Clinical outcome and repair integrity after rotator cuff repair in patients older than 70 years versus patients younger than 70 years

Arthroscopy. 2014 May;30(5):546-54. doi: 10.1016/j.arthro.2014.02.006. Epub 2014 Mar 14.

Abstract

Purpose: The purpose of this study was to evaluate and compare the clinical and structural outcomes of rotator cuff repairs in patients older than 70 years and those younger than 70 years and to analyze a correlation between patient factors and retear rate.

Methods: Two hundred thirty-eight patients between the ages of 60 and 79 who underwent rotator cuff repair between 2006 and 2011 and were available for postoperative magnetic resonance imaging (MRI) evaluation at least 6 months after surgery were enrolled in this study. They were divided into 2 groups, one group (n = 191) included patients aged between 60 and 69 years, and the other group (n = 47) included patients aged between 70 and 79 years. The mean follow-up period was 14.6 months (range, 12-63 months) and 13.2 months (range, 12-62 months) for patients in their 60s and 70s, respectively.

Results: The mean visual analog scale (VAS), University of California Los Angeles (UCLA), and Constant scores significantly improved from 5.4, 18.1, and 57.4 preoperatively to 1.0, 31.2, and 75.0 at the final follow-up, respectively (P < .001), in the 60s group and from 5.9, 17.0, and 53.6 to 1.3, 30.1, and 72.7, respectively (P < .001), in the 70s group. There were no significant differences between the 2 groups (P > .05). Instead, intraoperative tear size was correlated with the clinical scores with Pearson correlation coefficients of -0.161 and -0.211 for patients in their 60s and 70s, respectively. There were 76 (39.8%) retears among patients in their 60s and 24 (51.1%) retears among patients in their 70s, with no significant difference between the 2 groups (P = .161). The retear rate increased significantly with increasing preoperative tear size (P < .001; odds ratio [OR], 7.1 in large tears; P < .0001; OR, 17.2 in massive tears). Age and sex were not significantly correlated with the retear rate.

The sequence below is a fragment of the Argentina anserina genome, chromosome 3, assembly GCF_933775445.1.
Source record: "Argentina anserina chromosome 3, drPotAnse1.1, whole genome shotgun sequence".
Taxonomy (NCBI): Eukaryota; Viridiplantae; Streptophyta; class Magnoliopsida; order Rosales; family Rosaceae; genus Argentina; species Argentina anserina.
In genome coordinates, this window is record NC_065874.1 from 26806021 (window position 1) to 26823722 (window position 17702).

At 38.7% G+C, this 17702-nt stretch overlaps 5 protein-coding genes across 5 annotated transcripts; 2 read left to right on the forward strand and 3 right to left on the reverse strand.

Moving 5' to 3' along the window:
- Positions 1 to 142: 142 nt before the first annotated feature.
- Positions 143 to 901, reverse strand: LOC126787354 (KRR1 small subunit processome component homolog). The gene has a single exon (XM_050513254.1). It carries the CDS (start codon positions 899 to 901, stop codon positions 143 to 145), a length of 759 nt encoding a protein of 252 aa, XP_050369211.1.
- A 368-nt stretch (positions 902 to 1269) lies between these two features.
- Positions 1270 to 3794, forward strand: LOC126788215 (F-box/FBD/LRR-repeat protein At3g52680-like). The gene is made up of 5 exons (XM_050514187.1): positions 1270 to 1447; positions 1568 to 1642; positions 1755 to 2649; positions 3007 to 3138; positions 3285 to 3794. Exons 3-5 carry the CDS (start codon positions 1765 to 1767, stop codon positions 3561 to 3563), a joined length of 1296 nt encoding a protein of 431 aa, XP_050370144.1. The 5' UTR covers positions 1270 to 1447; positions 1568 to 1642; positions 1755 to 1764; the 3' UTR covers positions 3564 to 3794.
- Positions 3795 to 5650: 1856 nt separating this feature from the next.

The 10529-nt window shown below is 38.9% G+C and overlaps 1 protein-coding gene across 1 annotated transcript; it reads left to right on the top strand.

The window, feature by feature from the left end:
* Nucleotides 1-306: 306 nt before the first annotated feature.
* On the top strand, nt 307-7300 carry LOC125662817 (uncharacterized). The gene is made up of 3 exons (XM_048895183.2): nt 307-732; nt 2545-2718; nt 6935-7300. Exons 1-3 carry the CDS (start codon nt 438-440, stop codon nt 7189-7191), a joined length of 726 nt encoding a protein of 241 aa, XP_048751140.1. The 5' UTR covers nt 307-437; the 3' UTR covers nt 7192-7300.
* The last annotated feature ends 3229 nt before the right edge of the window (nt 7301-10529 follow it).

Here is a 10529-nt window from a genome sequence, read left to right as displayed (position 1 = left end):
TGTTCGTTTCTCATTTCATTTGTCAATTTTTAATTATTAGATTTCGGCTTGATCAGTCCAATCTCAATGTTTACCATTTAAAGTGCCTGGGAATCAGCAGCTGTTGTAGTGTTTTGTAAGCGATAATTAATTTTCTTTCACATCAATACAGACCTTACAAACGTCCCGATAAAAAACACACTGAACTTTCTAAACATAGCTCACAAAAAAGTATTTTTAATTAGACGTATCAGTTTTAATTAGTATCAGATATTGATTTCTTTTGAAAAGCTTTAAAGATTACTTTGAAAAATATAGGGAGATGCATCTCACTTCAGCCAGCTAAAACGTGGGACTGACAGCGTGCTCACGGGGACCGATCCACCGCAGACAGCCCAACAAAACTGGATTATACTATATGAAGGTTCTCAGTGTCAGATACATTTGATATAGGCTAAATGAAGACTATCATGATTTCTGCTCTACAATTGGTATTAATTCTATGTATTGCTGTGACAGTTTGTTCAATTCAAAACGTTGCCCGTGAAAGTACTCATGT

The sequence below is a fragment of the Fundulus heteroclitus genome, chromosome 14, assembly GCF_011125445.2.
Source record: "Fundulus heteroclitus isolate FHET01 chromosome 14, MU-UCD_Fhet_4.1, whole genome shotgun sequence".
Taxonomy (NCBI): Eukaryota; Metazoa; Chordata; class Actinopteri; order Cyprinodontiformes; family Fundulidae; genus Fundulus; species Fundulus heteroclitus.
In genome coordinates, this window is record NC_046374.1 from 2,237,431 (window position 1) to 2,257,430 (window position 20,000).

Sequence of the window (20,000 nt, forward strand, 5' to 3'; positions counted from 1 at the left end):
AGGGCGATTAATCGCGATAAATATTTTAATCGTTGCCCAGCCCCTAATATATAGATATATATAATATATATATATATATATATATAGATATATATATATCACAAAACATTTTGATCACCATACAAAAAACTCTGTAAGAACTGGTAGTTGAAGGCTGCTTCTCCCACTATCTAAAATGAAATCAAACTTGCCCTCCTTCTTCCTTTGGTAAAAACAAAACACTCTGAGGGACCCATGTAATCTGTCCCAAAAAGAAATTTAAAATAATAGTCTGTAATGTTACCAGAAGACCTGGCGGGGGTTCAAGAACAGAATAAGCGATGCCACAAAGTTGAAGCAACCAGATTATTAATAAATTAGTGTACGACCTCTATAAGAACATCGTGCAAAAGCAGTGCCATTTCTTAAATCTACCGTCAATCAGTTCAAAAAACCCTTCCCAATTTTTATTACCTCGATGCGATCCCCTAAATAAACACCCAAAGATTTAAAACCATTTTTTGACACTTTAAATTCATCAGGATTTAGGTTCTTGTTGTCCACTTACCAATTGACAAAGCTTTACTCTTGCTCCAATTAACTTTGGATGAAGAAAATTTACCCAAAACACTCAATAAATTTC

Conclusions: Both patients in their 60s and 70s showed significant improvement in clinical outcomes after rotator cuff repair, without a significant difference between the 2 populations. The retear rate increased significantly with increasing intraoperative tear size but not with increasing age.

Level of evidence: Level III, case-control study.

Publication types

  • Comparative Study
  • Evaluation Study

MeSH terms

  • Age Factors
  • Aged
  • Arthroscopy / methods
  • Case-Control Studies
  • Causality
  • Comorbidity
  • Female
  • Follow-Up Studies
  • Humans
  • Lacerations / diagnosis
  • Lacerations / epidemiology
  • Lacerations / surgery*
  • Magnetic Resonance Imaging
  • Male
  • Middle Aged
  • Muscle Strength / physiology
  • Pain Measurement
  • Range of Motion, Articular / physiology
  • Retrospective Studies
  • Rotator Cuff / pathology
  • Rotator Cuff / physiopathology
  • Rotator Cuff / surgery*
  • Rotator Cuff Injuries*
  • Shoulder Joint / physiopathology
  • Shoulder Pain / diagnosis
  • Shoulder Pain / epidemiology
  • Tendon Injuries / epidemiology
  • Tendon Injuries / surgery*
  • Treatment Outcome
  • Wound Healing